- "I wanted my baby to sleep through the night."Formula does not guarantee that baby will sleep for longer. And in the early days, it is preferable for baby to wake more often as deeper, longer sleep cycles have been linked to SIDS. The best you can do is actively differentiate between night and day and your baby will catch on when it is ready.
- "My baby wouldn't latch on/wasn't interested/wouldn't take the breast". Breastfeeding is a dance that needs to be learnt by both mother and baby and each pairing is different. Some babies latch straight on. Others take a little longer to get the hang of things. It can be frustrating, so seek help and persevere. Spend lots of time skin to skin with baby and offer the breast frequently. An afternoon snuggled up in bed naked with your newborn close to your chest will often do the trick. Watch for feeding cues such as rooting or chewing on fists rather than waiting for the hunger cry and gently tease baby's lips with your nipple and stroke along the jaw bone to encourage baby to latch on. Don't be embarrassed to ask for help - not just from your midwife or health visitor, but from La Leche League, your local breastfeeding support group or a lactation consultant.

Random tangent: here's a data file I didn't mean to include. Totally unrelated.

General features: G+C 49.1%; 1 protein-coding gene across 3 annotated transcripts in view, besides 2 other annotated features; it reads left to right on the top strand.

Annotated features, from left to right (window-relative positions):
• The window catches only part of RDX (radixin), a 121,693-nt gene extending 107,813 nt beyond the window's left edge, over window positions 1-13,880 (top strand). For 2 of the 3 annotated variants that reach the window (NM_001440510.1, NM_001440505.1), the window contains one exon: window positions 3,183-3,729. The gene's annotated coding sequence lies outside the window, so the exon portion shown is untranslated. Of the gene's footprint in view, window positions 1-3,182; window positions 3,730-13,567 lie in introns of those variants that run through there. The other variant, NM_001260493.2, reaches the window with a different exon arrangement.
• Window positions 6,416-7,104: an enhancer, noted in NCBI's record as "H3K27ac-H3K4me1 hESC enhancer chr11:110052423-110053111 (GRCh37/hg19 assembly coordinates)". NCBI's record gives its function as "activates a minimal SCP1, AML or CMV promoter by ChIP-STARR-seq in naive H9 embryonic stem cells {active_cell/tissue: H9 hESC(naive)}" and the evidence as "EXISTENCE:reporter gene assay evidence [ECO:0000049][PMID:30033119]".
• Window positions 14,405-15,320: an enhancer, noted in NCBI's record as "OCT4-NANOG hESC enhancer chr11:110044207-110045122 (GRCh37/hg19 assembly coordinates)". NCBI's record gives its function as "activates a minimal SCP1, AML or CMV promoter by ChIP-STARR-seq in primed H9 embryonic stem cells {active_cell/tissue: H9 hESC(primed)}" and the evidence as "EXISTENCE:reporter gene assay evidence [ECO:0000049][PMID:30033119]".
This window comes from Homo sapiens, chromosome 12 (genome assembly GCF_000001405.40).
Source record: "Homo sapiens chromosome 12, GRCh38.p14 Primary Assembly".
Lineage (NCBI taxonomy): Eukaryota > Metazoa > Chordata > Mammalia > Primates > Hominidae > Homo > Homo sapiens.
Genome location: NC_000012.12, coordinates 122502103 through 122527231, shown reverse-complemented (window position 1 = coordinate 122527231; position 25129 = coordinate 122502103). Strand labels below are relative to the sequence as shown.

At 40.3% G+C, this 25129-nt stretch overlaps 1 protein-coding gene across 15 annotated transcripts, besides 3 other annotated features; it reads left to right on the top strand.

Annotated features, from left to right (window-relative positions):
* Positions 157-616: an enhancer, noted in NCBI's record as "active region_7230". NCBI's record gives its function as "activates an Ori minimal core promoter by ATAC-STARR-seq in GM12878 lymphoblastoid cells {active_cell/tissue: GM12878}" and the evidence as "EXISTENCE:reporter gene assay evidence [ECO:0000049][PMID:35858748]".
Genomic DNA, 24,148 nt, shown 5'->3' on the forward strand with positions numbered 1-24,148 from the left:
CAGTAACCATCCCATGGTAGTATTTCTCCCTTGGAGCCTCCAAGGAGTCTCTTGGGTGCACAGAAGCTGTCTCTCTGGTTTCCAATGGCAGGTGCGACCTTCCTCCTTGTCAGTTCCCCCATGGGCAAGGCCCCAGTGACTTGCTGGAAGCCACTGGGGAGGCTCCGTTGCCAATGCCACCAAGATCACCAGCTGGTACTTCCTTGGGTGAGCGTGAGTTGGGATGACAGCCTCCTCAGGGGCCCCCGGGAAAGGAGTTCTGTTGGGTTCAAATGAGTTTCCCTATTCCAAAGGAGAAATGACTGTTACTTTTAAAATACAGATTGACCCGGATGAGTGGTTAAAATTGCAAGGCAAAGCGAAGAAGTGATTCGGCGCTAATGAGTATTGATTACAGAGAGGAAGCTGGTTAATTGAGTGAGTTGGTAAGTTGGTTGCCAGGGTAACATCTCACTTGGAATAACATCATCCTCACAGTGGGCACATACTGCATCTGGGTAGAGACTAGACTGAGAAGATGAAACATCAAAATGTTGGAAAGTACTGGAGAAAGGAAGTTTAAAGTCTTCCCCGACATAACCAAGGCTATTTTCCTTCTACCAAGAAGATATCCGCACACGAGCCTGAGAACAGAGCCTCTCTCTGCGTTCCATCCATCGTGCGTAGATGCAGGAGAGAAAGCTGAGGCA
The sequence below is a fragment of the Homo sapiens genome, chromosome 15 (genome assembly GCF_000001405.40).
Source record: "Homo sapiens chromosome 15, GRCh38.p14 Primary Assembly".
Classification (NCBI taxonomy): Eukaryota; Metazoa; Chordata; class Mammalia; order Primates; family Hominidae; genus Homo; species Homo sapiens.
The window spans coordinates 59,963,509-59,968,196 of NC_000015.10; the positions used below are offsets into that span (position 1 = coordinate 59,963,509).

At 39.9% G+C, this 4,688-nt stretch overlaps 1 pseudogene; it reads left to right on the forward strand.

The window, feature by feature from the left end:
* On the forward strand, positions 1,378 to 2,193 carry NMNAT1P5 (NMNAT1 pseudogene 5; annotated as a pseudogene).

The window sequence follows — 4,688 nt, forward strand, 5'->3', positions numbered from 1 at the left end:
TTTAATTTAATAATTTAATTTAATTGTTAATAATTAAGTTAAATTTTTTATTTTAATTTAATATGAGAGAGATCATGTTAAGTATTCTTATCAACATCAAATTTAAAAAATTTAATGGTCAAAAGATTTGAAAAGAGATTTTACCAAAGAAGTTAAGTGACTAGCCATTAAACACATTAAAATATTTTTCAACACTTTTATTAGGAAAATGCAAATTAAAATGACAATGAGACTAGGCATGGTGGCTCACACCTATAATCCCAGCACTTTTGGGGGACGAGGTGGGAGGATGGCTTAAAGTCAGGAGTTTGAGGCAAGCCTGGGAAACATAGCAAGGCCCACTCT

- "Feeding was too painful."While you and your baby are learning to work together in feeding, sometimes you may experience pain. You may also be suffering from after-pains as your womb contracts down after the birth. Most of the time, the feeding pain is down to your body getting used to the milk let down or your baby not quite having the right latch. A simple readjustment can make a massive difference. You may also want to try a topical nipple cream to ease soreness. Or you could try stuffing a savoy cabbage leaf down your bra - the smell's not great, but it has amazing soothing properties! It might also be worth getting baby checked for 'tongue tie' which can inhibit feeding and cause a painful latch. It is easily remedied by a medical professional.
- "My partner/husband wanted to be involved in feeding the baby." Once feeding is established (after around 4-6 weeks), there's nothing to stop you from expressing and allowing your other half to bottle feed breastmilk. There are also many other ways fathers can bond with their babies - bath time, nappy changing, cuddling etc are also very special times where baby can get to know dad.